Upon entering the profession, public school teachers in California are forced into a unified dues structure. This means that they join a national union, its state affiliate and the local union. To ensure a steady cash flow, the union folks don’t let their members write a check or use a credit card to pay their dues. Instead, the unions simply get local districts to extract the money from a teacher’s paycheck on a monthly basis and then turn it over to the unions, all at taxpayer expense. (If teachers were allowed to voluntarily pay up, the union would be on life support.) In 2013-2014, CTA’s yearly portion of the heist is $644 while the NEA skims $182. The rest of the dues money stays with the local union. So teachers wind up paying on average over $1,000 a year to the three unions for the privilege of teaching in the Golden State.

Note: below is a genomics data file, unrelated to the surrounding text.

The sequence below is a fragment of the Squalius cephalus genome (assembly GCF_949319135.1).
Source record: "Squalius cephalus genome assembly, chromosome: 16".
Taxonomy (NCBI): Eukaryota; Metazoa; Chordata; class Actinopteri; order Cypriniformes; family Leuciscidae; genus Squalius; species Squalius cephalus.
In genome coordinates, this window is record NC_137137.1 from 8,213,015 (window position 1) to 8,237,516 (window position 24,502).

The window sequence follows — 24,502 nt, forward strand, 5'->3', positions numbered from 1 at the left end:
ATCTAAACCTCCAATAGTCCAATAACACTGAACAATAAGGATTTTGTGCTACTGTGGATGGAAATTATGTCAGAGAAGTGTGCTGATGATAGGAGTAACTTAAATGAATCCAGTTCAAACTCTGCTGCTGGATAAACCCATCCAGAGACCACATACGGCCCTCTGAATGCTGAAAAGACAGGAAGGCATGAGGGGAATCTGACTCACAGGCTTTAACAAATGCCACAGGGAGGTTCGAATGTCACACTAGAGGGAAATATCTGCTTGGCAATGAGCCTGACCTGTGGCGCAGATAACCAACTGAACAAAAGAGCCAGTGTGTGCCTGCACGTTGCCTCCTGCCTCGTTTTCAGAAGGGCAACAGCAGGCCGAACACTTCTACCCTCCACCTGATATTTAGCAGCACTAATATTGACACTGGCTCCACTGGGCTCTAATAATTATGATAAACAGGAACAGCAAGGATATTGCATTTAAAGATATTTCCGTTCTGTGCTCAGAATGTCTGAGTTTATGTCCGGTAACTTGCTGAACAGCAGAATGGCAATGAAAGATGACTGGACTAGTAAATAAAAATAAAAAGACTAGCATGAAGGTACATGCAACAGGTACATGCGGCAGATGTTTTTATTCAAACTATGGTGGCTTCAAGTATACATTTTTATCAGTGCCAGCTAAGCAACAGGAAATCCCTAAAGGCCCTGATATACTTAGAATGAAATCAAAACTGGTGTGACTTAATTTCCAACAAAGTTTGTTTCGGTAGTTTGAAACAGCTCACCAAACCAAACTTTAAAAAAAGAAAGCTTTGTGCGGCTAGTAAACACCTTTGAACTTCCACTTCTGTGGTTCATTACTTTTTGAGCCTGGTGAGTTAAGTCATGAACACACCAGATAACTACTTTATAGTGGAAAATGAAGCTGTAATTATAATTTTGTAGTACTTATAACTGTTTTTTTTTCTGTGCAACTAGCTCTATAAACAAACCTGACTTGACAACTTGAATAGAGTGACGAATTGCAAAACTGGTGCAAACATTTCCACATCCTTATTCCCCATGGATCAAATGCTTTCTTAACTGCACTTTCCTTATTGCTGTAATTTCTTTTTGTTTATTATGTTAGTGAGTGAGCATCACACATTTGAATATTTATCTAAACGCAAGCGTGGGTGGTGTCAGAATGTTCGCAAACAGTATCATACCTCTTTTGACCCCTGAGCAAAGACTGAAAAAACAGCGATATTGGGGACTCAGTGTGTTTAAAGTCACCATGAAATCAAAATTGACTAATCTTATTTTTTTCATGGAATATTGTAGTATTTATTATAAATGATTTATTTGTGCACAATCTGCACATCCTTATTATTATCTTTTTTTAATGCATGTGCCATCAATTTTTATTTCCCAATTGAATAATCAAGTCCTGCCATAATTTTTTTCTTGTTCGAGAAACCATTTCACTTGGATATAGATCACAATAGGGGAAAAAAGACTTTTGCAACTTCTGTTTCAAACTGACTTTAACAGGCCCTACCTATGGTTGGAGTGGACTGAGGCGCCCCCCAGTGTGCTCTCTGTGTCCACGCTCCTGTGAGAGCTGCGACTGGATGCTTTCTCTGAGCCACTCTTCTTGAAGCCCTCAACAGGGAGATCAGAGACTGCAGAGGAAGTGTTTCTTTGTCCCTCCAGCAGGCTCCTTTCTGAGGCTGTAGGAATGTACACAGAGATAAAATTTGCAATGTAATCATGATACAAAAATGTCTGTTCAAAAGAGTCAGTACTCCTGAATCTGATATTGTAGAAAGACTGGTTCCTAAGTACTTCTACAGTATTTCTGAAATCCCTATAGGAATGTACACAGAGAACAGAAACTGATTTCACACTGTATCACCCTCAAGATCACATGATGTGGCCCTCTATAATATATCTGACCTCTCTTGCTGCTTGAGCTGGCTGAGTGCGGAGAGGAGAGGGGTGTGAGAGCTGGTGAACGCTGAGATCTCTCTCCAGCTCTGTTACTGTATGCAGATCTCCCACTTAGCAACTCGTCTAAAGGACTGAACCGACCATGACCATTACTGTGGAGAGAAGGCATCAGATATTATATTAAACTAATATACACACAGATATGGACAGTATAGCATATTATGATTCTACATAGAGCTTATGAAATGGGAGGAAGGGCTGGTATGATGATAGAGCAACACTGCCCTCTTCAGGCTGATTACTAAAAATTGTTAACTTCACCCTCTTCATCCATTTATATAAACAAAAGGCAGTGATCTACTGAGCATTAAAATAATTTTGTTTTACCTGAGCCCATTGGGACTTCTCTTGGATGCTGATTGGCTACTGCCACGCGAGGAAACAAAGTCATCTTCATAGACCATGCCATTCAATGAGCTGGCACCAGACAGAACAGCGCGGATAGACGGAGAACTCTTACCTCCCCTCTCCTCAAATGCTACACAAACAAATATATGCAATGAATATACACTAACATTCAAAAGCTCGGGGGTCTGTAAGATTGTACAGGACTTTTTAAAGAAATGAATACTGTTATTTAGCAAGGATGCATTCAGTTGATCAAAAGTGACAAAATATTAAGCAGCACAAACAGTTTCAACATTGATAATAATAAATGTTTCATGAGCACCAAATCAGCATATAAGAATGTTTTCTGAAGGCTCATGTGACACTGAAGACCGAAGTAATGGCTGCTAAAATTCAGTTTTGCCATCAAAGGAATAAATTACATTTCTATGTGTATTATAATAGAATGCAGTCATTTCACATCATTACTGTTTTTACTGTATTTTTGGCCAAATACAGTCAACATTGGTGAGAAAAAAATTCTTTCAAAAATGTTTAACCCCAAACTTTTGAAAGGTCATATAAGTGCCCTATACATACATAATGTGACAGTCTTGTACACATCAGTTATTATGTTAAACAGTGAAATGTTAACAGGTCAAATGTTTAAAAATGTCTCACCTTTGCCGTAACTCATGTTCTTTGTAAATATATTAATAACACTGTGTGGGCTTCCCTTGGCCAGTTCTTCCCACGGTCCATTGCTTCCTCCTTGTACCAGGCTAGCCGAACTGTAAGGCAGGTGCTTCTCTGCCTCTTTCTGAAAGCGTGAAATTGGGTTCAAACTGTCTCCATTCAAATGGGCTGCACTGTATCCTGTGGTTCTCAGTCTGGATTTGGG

As reported by the Modesto Bee, the MTA/CTA imbroglio in a nutshell:

The MTA leadership proposed leaving its state affiliate after CTA found the local was out of compliance in spending a $280,000 annual grant. The local has received the grant through the CTA for decades to pay for office staff: a full-time executive director and a secretary.

Here’s the hitch: The MTA does not directly employ its executive director. Instead, for 22 years, it has paid the Modesto district to keep a former teacher on its payroll.

After 22 years, why is CTA just now raising a ruckus? Has CTA been falling down on the job or did it intentionally turn a blind eye to the “problem?” Or is there another reason for the altercation?